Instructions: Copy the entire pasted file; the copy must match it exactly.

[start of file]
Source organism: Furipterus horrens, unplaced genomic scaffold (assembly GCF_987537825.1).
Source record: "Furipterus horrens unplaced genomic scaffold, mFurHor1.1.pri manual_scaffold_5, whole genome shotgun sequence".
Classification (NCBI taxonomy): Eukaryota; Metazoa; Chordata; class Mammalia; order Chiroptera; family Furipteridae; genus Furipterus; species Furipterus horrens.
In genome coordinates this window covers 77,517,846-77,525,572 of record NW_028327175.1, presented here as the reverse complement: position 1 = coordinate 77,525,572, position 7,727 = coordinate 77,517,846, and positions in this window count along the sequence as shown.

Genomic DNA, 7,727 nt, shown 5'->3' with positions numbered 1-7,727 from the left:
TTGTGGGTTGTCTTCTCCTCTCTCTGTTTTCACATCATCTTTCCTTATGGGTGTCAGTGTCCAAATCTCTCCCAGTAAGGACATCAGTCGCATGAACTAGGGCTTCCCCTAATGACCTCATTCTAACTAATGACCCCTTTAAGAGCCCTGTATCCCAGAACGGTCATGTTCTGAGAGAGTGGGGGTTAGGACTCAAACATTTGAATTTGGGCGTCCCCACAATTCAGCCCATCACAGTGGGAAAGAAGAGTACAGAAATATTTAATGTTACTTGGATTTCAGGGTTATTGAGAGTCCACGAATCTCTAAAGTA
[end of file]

Source organism: Furipterus horrens, unplaced genomic scaffold (assembly GCF_987537825.1).
Source record: "Furipterus horrens unplaced genomic scaffold, mFurHor1.1.pri manual_scaffold_5, whole genome shotgun sequence".
Classification (NCBI taxonomy): Eukaryota; Metazoa; Chordata; class Mammalia; order Chiroptera; family Furipteridae; genus Furipterus; species Furipterus horrens.
In genome coordinates this window covers 77,517,846-77,525,572 of record NW_028327175.1, presented here as the reverse complement: position 1 = coordinate 77,525,572, position 7,727 = coordinate 77,517,846, and positions in this window count along the sequence as shown.

Genomic DNA, 7,727 nt, shown 5'->3' with positions numbered 1-7,727 from the left:
TTGTGGGTTGTCTTCTCCTCTCTCTGTTTTCACATCATCTTTCCTTATGGGTGTCAGTGTCCAAATCTCTCCCAGTAAGGACATCAGTCGCATGAACTAGGGCTTCCCCTAATGACCTCATTCTAACTAATGACCCCTTTAAGAGCCCTGTATCCCAGAACGGTCATGTTCTGAGAGAGTGGGGGTTAGGACTCAAACATTTGAATTTGGGCGTCCCCACAATTCAGCCCATCACAGTGGGAAAGAAGAGTACAGAAATATTTAATGTTACTTGGATTTCAGGGTTATTGAGAGTCCACGAATCTCTAAAGTA